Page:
"Fast food" is how part-owner George Challita initially classified the market's food service during a telephone conversation. As if realizing that his kitchen's efforts include soft-dough meat pies that drive Natchitoches right off the map, he paused to develop a more flattering tag. "On-the-run food," he amended. That's it. And as far as on-the-run food goes, Byblos Market shoots the moon.
The drill begins in line, where one fact soon reveals itself: everyone here -- diners, employees, casual consumers scanning the neat grocery aisles for yerba matte and ghee -- is almost freakishly friendly. On my first visit a fellow customer eased the menu from my grip and advised my ordering in the gentle, tender-hearted way a good friend might suggest you've already had enough martinis. Before I could protest or relent, he turned to the kitchen and shouted, "You know that salad I always get with the chicken? Give it to her!"
Sure enough, the salad rocked: lime-green romaine leaves came dripping, but not over-dressed, with olive oil and lemon juice; they sported a Greek salad's customary briny black olives, tomato slices and extra-creamy feta cheese, plus a bonus heap of succulent, slightly tangy chicken shawarma. The man who ordered for me works in the neighborhood. He checked in twice during lunch to make sure everything was alright.
Mazen Mitwali, the Jordanian manager who accepted the salad order, could be straight from a cartoon, with his Brutus looks and Popeye lovability. He teasingly chides customers who can't decide what to drink (the fascinating beverage selection ranges from sparkling French lemonade to Slovenian grape juice), and he hollers for the sake of hollering -- a ridiculous smile always engulfing his face. One customer told me that he eats elsewhere on Mitwali's days off; his presence is that essential to the mood of the room -- something rarely encountered even in restaurants where table service is an art form.
Upon receiving an order for chicken shawarma or gyro, Mitwali scythes notches into one of the three cylinders of meat rotating behind the counter, catching the tender slices in a sort of metal dustpan to be rolled into a pita sandwich or used to crown a salad. The thick, springy slices of garlicky gyro meat, made with beef and lamb, may not be to everyone's taste, but even the people at my table who complained about its texture didn't let it go uneaten.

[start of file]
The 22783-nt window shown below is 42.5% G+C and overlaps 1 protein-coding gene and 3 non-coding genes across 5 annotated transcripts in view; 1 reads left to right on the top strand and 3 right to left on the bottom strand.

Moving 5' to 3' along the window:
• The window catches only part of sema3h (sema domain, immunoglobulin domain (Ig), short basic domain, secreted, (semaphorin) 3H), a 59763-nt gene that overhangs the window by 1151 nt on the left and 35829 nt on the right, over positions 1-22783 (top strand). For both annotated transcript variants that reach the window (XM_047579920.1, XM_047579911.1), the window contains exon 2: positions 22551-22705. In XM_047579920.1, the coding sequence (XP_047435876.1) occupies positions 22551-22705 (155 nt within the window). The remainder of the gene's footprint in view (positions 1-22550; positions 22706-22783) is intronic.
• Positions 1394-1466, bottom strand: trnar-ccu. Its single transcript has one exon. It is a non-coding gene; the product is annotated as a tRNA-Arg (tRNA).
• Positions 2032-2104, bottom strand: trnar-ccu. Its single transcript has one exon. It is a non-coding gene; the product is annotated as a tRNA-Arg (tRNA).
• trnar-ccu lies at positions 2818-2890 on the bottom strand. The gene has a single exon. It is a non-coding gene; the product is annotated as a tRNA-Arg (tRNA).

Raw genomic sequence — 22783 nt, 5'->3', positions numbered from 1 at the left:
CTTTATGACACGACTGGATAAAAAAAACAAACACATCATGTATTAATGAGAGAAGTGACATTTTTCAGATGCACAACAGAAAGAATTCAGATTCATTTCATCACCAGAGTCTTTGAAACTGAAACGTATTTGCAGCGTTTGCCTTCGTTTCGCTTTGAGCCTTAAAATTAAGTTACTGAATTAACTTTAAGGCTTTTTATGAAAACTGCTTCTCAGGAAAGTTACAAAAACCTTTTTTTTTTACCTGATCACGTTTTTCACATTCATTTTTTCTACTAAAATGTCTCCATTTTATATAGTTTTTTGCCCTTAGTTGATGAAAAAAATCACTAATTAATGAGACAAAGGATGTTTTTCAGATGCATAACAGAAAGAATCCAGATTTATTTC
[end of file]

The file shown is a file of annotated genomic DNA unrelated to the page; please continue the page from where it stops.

Certain dishes here compete with those at our best Middle Eastern restaurants, including the two more formal Byblos locations. Half a rotisserie chicken, its pliant skin sand-blasted with spices, comes with hummus, rice-vermicelli noodle pilaf and a crazy-good, cold garlic sauce made with just garlic and oil. At $6.95, consider it a gift.
Daily specials are worth noticing, like cinnamon-seasoned yellow rice shot through with golden raisins and pine nuts, served with pulled chicken and cucumber-yogurt salad. And don't overlook the deli case, which is where I found plump fava beans and flat green beans stewed with allspice and tomato sauce; and a pleasantly oily eggplant-tomato mousaka.
Other selections, including many Middle Eastern staples, just don't sing. Halloumi, a squeaky, white cheese from Cyprus, exhibits a subtle nuttiness and a domineering salinity. Served with an assortment of cheeses for $3.50, it can be a pleasant appetizer or interlude; served cold on French bread (not "melted," as the menu promises) though, it makes a downer of a sandwich. Refrigerator-cold stuffed grape leaves seemed to contain nothing but rice and a meaty, reddish paste. And I like my baba ghanoush (roasted eggplant dip) smoky, but this one is a full-blown forest fire.
On every occasion hummus, the chick pea dip served with all platters, lacked the zip of garlic and lemon juice. It did, however, benefit from a shower of tart, fruity sumac powder. Like the stargazer lily and its orange-staining pollen, the kitchen sprinkles the brick-colored ground sumac seeds over most everything.
Dessert is serious business here, be it the "fingers" of rolled pastry that weigh less than a finger-tap but taste solid as a stick of butter; or the imported squares of honeyed pistachio nuts made by the same Middle Eastern bakery. Requiring the greatest commitment, ashta is a softball of warm, milky-white custard flavored with rose flower water and wrapped in multiple layers of stiff pastry leaves. You'll want to linger over this one, preferably with an espresso.
Emptied demitasses litter the tabletops come mid-afternoon, as the market is a great place to dally away the final moments of a lunch hour. If this sounds contrary to your average on-the-run eatery, that's because there's virtually nothing average about it.